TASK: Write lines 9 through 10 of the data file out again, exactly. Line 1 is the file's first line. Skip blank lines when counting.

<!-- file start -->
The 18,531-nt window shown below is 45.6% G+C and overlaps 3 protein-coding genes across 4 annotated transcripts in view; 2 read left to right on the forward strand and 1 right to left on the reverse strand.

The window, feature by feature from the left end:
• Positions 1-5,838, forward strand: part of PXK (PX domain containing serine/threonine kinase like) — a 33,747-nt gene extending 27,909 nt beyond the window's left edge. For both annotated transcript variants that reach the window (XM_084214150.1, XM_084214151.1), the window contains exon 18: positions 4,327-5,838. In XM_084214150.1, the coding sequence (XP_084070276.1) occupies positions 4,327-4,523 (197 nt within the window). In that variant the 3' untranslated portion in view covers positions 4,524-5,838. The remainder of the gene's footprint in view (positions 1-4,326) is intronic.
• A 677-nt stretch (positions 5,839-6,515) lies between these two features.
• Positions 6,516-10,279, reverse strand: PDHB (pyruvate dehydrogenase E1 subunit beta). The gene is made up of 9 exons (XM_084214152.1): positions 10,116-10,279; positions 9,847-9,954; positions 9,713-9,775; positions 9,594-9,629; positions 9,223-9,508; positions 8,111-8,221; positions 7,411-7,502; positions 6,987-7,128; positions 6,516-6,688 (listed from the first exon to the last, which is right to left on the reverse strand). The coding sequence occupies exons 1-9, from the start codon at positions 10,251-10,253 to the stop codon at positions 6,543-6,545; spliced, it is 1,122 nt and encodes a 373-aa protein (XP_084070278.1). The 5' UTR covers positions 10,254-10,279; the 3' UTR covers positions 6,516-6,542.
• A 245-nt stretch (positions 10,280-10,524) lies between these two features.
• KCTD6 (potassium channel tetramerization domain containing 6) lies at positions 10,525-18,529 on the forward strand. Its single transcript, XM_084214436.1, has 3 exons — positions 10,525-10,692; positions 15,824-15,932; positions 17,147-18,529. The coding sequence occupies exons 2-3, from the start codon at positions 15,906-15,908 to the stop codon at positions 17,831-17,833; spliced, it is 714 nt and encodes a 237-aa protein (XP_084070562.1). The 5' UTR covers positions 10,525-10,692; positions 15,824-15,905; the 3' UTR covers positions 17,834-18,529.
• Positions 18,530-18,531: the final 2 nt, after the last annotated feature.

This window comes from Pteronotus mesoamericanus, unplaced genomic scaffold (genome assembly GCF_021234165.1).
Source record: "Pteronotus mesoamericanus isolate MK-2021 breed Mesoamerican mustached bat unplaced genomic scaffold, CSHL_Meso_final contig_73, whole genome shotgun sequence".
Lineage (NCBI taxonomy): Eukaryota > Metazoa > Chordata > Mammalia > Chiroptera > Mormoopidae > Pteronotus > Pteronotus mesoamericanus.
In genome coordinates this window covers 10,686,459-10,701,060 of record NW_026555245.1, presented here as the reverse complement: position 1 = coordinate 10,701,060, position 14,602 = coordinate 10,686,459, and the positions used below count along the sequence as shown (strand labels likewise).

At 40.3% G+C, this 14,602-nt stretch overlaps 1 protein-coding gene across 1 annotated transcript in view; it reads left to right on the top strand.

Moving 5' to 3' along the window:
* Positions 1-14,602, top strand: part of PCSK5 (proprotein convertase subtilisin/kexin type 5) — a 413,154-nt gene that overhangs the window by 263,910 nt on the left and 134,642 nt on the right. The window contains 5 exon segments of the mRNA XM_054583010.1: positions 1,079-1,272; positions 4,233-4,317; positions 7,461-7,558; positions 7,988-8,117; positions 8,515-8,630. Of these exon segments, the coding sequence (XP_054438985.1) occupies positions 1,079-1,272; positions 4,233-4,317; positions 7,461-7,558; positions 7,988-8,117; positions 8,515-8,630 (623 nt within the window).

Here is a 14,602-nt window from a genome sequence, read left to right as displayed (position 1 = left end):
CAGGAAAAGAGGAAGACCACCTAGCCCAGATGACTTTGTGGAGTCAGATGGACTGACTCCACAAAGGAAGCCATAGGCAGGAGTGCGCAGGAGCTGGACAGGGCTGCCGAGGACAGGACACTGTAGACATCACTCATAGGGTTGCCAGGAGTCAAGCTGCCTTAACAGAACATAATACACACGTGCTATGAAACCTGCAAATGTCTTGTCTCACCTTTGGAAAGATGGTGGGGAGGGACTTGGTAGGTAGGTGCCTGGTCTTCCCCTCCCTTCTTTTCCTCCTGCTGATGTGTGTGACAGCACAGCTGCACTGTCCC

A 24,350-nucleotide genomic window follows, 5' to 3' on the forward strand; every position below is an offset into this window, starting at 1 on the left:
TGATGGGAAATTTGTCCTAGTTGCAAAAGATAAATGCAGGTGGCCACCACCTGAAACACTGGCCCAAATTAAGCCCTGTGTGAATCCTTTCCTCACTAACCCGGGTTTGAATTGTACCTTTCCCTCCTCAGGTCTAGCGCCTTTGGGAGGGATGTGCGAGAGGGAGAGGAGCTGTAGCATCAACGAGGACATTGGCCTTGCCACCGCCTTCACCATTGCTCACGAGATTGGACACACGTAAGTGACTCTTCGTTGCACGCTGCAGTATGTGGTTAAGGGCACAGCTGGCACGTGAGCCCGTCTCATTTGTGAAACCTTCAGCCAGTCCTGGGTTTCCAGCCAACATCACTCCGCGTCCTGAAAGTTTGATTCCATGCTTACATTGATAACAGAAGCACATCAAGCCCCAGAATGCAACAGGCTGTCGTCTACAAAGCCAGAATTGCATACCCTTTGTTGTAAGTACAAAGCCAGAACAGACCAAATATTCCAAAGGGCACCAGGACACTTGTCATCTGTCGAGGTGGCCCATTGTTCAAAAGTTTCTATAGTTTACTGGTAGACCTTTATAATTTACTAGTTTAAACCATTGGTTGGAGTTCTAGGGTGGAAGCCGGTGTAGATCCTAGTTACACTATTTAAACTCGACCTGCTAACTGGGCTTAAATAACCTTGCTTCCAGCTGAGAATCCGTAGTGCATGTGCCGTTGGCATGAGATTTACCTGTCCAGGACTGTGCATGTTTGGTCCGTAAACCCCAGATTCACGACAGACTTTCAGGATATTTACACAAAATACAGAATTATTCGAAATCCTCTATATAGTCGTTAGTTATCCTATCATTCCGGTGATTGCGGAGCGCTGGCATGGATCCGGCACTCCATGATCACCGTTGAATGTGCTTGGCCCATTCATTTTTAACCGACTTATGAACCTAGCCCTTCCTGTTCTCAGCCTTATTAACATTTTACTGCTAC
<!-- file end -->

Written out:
This window comes from Pteronotus mesoamericanus, unplaced genomic scaffold (genome assembly GCF_021234165.1).
Source record: "Pteronotus mesoamericanus isolate MK-2021 breed Mesoamerican mustached bat unplaced genomic scaffold, CSHL_Meso_final contig_73, whole genome shotgun sequence".